There are several ways of practising nhimbe. The traditional procedure for nhimbe is that the host seeks permission or simply informs the village head or headman of his or her intentions, date and venue to have a nhimbe. This will entail the nature of work to be done. The duration of notice depends on the community; some can notify a week before, whilst others can do it 1 month or 2 weeks before the day of doing the work. As Dhodho (2015:51) observes, ‘[i]nvitations are also send [sic] out to various village-heads and even the local Headman so that he/she also graces the ceremony’. On the very day of nhimbe, people arrive early in the morning so that they can start working whilst it is cool. All the participants bring their different expertise. These involve collective agricultural activities such as sowing, ploughing, weeding and reaping (Daneel 1971:34). Although a family can work on the land allocated to it, but whenever it is overwhelmed by labour, a nhimbe is organised. During the harvesting period, there is usually nhimbe of cutting zviyo [red millet], sorghum and rapoko in most villages. It is a celebration of nhimbe that brings people together where they work as a community. Almost everyone from around the village comes along to the nhimbe with a knife or a basket to place the millet.

Nhimbe becomes a community ownership. It is a community development and empowerment approach. This is because a community works together. People work together and share proceeds. However, this also should be enhanced with new technical methods of communal empowerment that come with donors and local government. People can work together because of their locality and sense of belonging. As Nzenza (2017:n.p.) states, ‘[w]e could work together in one big group because we are a community with the same beliefs and values of hard work’.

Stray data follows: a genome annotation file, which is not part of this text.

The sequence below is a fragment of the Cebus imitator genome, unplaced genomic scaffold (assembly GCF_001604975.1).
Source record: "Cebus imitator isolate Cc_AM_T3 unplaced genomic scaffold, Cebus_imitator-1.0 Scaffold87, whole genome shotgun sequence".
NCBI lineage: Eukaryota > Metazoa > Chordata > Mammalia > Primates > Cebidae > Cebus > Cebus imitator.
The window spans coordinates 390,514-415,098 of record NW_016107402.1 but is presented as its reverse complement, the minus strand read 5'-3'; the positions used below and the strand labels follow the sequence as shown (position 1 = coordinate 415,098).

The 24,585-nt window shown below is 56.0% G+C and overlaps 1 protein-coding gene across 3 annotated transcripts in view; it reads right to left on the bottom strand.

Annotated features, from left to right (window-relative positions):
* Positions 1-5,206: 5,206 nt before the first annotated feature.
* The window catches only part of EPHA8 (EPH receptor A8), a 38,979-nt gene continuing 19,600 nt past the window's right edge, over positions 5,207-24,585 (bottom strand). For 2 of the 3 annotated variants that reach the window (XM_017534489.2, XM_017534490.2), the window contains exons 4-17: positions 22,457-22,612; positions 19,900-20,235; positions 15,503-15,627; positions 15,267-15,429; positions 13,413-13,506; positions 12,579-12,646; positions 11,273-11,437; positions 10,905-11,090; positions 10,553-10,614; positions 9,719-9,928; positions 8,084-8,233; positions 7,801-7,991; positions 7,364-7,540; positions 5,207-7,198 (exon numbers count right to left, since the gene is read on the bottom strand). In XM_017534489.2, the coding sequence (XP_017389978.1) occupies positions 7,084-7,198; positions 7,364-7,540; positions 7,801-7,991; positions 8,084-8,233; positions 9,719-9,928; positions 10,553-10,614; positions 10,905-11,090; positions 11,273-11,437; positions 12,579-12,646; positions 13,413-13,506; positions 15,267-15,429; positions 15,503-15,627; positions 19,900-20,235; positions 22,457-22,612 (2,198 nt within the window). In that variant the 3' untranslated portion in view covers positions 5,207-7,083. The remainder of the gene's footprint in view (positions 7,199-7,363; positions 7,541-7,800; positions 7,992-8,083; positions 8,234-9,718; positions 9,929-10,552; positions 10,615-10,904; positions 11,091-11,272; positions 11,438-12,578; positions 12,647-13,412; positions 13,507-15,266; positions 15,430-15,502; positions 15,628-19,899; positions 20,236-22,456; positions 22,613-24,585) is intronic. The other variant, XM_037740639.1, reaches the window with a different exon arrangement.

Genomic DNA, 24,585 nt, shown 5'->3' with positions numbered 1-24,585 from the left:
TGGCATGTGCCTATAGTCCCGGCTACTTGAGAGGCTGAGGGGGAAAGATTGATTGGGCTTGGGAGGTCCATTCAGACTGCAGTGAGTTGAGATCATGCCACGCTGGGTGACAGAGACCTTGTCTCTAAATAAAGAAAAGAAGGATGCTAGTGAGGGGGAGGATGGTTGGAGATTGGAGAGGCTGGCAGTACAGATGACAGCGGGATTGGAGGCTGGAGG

It is a system whereby one individual calls those within the same community to come and help him or her to sow, plough, weed or harvest. But nhimbe can also include moulding bricks, thatching, fencing and digging and spreading manure in the fields. Hence, Nzenza writes, at nhimbe ‘[e]ach person brought a working tool and the owner of nhimbe provided food and drink’. Normally on this occasion, people enjoy the privilege of eating meat and drinking which are difficult to get in rural areas.

The widows, orphans and the aged without labour and source of income would benefit from nhimbe and the chief benefits immensely. Nhimbe would assist the poor in the society. As Mawere and Awuah-Nyamekye (2015) argue:

The communalistic nature of the Shona society embedded within their ethical and societal values and mores enabled them to see to it that the welfare and plight of the disadvantaged and vulnerable members were promoted and looked after by the entire community. (p. 1)

The Shona community catered for the less privileged through nhimbe. This was a social security mechanism to support the landless, orphans, the old and widows. For agricultural purposes, nhimbe is called at the beginning of the rainy season. People assist others with ploughing and weeding the fields. However, ‘[t]he heavy work on the fields must be done by men’ (Bourdillon 1976:73). The heavy work includes clearing of a field, cutting small trees, digging manure and moulding bricks. But, women can also partake in planting, weeding, reaping and threshing. Generally, women do not take up strenuous tasks. This attracts people from the whole community who come with working tools. Even people without any of the required tools just come and assist those with them. As Dhodho (2015:50) states, ‘[t]hese activities are characterized by equal partnership and task-orientation; no one looks at the sophistication of another’s equipment, all is required is execution of the task at hand’. Thus, no one can fail to provide something. A person without cattle, plough or hoe can provide an axe to cut down trees or even relieve the old men. This means that any failure to cooperate during this period renders one a social misfit. Amongst the Shona, such a person is dead. In addition, participation in the nhimbe system is a matter of social urgency because anyone who for one reason or another keeps himself or herself and the family away from this activity is cut off from communal life.